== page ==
Clinical Manifestations

  • Ayah Oglat
  • Eamonn M. M. QuigleyEmail author
Part of the Clinical Gastroenterology book series (CG)


Though a variety of upper gastrointestinal symptoms are common among diabetics, their true prevalence, relationships to diabetes control, and other complications as well as underlying upper gastrointestinal (GI) sensori-motor dysfunction are often unclear. For example, though esophageal dysmotility is common in diabetes, its clinical significance in terms of symptomatology or as an indicator of gastric motor dysfunction remains to be defined. Similarly, studies on the prevalence of gastroesophageal reflux disease among diabetics have arrived at conflicting conclusions regarding the true prevalence of this association; available data, in contrast, suggests that diabetics are at increased risk for the development of Barrett’s esophagus and esophageal cancer. Gastroparesis is the best known and most extensively studied of the upper GI complications of diabetes; here again relationships between symptoms, gastric emptying rate, and glycemia are complex and pose significant clinical challenges. Though traditionally ascribed to the effects of autonomic neuropathy, more recent studies have revealed a variety of morphological, ultrastructural, and functional abnormalities in the enteric neuromuscular apparatus.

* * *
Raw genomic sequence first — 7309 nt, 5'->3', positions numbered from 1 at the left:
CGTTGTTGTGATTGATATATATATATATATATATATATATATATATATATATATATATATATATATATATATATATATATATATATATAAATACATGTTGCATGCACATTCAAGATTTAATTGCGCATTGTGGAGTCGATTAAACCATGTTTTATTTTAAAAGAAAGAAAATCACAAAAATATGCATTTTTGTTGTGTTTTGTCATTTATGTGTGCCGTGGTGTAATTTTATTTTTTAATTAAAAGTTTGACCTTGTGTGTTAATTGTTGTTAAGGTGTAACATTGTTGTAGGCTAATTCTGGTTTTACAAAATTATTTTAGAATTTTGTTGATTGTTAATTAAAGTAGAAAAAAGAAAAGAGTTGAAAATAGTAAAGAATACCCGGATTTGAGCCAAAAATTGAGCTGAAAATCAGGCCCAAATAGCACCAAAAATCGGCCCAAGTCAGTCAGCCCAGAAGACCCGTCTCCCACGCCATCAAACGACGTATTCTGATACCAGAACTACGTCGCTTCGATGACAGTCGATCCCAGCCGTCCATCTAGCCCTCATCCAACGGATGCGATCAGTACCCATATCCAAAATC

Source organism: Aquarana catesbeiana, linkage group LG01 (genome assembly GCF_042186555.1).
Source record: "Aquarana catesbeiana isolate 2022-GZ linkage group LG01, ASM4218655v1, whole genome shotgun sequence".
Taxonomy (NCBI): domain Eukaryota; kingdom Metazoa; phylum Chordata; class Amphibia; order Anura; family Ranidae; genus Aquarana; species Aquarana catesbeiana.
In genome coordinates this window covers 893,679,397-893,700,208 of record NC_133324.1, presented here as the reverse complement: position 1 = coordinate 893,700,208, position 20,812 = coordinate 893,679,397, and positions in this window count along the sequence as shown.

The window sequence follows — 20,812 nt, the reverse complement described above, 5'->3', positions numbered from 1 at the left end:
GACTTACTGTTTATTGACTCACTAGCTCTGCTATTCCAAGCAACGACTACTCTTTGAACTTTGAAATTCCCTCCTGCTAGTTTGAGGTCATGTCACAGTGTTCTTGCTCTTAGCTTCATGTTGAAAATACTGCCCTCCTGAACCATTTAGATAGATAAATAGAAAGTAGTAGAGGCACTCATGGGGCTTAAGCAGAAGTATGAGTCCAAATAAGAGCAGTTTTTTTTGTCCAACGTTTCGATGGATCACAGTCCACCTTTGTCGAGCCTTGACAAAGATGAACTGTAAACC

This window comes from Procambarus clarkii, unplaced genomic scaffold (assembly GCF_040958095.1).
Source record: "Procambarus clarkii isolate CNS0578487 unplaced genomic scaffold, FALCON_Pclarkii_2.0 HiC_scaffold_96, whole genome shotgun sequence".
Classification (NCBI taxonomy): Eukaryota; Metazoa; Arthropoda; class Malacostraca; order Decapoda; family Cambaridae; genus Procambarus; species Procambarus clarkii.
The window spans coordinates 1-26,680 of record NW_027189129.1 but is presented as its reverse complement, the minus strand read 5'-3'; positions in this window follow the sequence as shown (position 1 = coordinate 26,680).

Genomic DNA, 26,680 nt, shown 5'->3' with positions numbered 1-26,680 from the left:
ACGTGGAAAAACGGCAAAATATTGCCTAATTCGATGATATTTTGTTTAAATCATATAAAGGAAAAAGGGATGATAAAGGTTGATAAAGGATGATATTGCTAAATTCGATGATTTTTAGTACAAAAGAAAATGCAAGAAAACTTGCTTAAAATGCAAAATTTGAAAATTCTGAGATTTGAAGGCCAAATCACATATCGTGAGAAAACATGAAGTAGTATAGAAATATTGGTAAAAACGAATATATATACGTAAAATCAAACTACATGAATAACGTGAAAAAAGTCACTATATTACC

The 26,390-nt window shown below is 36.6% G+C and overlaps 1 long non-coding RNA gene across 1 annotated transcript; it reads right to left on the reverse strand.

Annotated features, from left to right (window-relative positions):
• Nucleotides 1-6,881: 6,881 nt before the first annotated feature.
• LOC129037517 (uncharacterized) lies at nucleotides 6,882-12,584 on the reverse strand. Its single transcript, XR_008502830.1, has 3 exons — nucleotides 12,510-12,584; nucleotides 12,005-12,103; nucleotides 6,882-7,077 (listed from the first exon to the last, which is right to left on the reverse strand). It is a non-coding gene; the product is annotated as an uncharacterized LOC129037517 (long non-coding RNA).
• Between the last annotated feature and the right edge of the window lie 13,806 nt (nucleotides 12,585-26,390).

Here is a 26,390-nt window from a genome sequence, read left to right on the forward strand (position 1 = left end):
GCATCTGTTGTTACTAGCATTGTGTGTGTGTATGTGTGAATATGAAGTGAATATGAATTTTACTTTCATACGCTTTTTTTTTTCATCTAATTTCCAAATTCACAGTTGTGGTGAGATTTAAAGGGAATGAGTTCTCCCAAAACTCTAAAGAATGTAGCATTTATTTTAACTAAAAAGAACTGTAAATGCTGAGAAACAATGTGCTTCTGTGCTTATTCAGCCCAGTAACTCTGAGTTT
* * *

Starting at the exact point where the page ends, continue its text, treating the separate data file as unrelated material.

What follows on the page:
Diabetes mellitus Esophageal dysmotility Gastroesophageal reflux disease Esophageal candidiasis Gastroparesis Accelerated gastric emptying 



Barrett’s esophagus


Gastroesophageal pressure gradient


Gastroesophageal reflux disease




Highly active antiretroviral therapy


Human immunodeficiency virus


Interstitial cells of Cajal


Lower esophageal sphincter


Laryngopharyngeal reflux


Nonsteroidal anti-inflammatory drug


Peptic ulcer disease


Tumor necrosis factor


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Authors and Affiliations

  1. 1.Lynda K. and David M. Underwood Center for Digestive Disorders, Division of Gastroenterology and HepatologyHouston Methodist HospitalHoustonUSA

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